Ransomware has already managed to carve itself a slot as one of the main cyber security threats in recent years. Individuals, government agencies, and private organizations are each taking precautionary steps to protect against ransomware that can encrypt files beyond one’s reach.
What we’re ignoring though is the next wave of ransomware attacks which will not target our files but rather our IoT devices which can be more dangerous and damaging, given the different nature of IoT security.
IoT ransomware has been mentioned and discussed on a few occasions, including at a recent RSA conference 2017, but has not been given serious consideration because it is being examined in the same light as the more traditional breed of ransomware.
Here’s what makes IoT ransomware a different and possibly more dangerous threat.
IoT ransomware is not just holding your data hostage
Famous brands of ransomware such as Cryptolocker and CTB Locker are designed in finding and encrypting valuable files on targeted machines. Apart from their strong ability to remain untraceable, their main strength is their irreversibility, i.e. it’s impossible to change back or retrieve the files that are encrypted by these ransomware. Victims have no other choice than paying over the ransom money if they want to regain access to their files (unless they’ve taken precautionary measures, of course). So, the common opinion is that files and sensitive data have financial value, and until they exist, ransomware will play its role.
So, the general idea is that IoT devices have nothing to do with storing data, logically making them irrelevant to such ransomware attacks, right?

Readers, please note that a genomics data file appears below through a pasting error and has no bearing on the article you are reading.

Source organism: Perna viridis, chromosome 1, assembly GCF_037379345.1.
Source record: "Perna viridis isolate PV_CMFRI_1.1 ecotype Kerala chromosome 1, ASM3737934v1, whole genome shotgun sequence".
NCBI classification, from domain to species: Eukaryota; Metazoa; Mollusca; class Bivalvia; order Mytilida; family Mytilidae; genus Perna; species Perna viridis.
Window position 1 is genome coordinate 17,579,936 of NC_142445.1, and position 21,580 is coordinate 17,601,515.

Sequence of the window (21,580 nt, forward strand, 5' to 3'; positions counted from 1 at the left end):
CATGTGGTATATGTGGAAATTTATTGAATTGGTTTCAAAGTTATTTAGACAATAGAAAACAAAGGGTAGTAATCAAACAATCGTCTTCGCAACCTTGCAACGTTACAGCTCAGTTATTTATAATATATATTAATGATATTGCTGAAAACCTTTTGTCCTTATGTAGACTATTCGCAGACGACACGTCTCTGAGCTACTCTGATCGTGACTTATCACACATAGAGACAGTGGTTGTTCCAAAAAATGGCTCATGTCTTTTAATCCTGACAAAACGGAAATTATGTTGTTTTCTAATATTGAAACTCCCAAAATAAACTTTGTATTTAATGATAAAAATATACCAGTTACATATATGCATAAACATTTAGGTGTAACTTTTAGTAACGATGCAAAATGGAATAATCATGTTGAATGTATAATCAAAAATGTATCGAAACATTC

No way!!! we are completely wrong.
The traditional ransomware affects computer and locks user files, but IoT ransomware can control systems in the real world, beyond just the computer. Nowadays there are many practical applications of IoT technology. Ransomware can shut down vehicles when it’s on run (deny service until the ransom is paid), deny service to a critical IoT device, or even complete control and stop production lines. This potential to cause far more damage, which means that the potential for hackers to demand much more ransom. This would ultimately make an appealing market for hackers to explore.
Some argue that in most cases IoT hacks can be easily reversed with a simple device reset. However, the incentive to pay for IoT ransomware will not stem from irreversibility but rather from the timeliness of the attack and the criticality and potential losses of losing access to critical devices for any amount of time.
In fact, with IoT increasingly powering critical devices such as drug infusion pumps and pacemakers and industrial systems such as power grids and water pumping stations, the financial value of locking down IoT ecosystems and the damage resulting from not unlocking them in time will rise exponentially.
Holding data for ransom is one thing but shutting down the electricity grid, cars, or traffic lights at a critical time is quite another. Entire cities or regions could be impacted.
Most concerning is the threat against organizations who rely on IoT devices for Industrial Control Systems (ICS). This includes electric grid, hospitals, and large-scale automated manufacturing operations among others.
There will be a lot of big players affected by such ransomware attacks. Industrial IoTs and consumer IoTs like household devices will also be affected.
The detailed discussion about the impact of attacks will be published in the next edition of this blog. It will also cover the possible prevention methods to create a secure environment. Next installment will be released shortly.